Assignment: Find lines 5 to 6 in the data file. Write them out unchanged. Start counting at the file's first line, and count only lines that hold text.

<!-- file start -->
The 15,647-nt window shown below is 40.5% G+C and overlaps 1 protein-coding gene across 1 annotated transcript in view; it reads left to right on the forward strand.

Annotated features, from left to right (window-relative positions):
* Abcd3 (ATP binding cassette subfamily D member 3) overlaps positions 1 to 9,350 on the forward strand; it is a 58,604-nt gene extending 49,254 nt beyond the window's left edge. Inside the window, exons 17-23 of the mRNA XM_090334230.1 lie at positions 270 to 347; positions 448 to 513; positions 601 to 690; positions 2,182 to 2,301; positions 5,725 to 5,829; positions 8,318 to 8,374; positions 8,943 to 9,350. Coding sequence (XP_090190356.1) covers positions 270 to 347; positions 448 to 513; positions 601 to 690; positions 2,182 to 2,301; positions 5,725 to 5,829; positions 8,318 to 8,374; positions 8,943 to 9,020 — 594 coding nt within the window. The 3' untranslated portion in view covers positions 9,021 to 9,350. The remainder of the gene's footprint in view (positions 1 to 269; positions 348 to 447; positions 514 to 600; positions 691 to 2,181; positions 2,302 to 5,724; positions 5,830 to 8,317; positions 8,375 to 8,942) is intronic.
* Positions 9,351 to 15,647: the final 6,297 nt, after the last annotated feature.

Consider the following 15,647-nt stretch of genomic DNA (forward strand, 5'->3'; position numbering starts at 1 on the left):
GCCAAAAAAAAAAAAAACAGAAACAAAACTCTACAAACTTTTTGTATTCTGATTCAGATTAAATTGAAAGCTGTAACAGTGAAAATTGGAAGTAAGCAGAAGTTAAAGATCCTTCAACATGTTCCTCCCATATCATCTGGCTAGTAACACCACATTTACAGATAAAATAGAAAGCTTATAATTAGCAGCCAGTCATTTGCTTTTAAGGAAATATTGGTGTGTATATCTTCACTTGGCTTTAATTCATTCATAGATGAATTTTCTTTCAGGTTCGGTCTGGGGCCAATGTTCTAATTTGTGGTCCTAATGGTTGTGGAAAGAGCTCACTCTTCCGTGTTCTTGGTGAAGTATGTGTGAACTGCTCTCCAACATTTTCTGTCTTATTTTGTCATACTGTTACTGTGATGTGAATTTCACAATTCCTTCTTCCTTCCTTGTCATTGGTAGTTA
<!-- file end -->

Consider the following 15,647-nt stretch of genomic DNA (forward strand, 5'->3'; position numbering starts at 1 on the left):
GCCAAAAAAAAAAAAAACAGAAACAAAACTCTACAAACTTTTTGTATTCTGATTCAGATTAAATTGAAAGCTGTAACAGTGAAAATTGGAAGTAAGCAGAAGTTAAAGATCCTTCAACATGTTCCTCCCATATCATCTGGCTAGTAACACCACATTTACAGATAAAATAGAAAGCTTATAATTAGCAGCCAGTCATTTGCTTTTAAGGAAATATTGGTGTGTATATCTTCACTTGGCTTTAATTCATTCATAGATGAATTTTCTTTCAGGTTCGGTCTGGGGCCAATGTTCTAATTTGTGGTCCTAATGGTTGTGGAAAGAGCTCACTCTTCCGTGTTCTTGGTGAAGTATGTGTGAACTGCTCTCCAACATTTTCTGTCTTATTTTGTCATACTGTTACTGTGATGTGAATTTCACAATTCCTTCTTCCTTCCTTGTCATTGGTAGTTA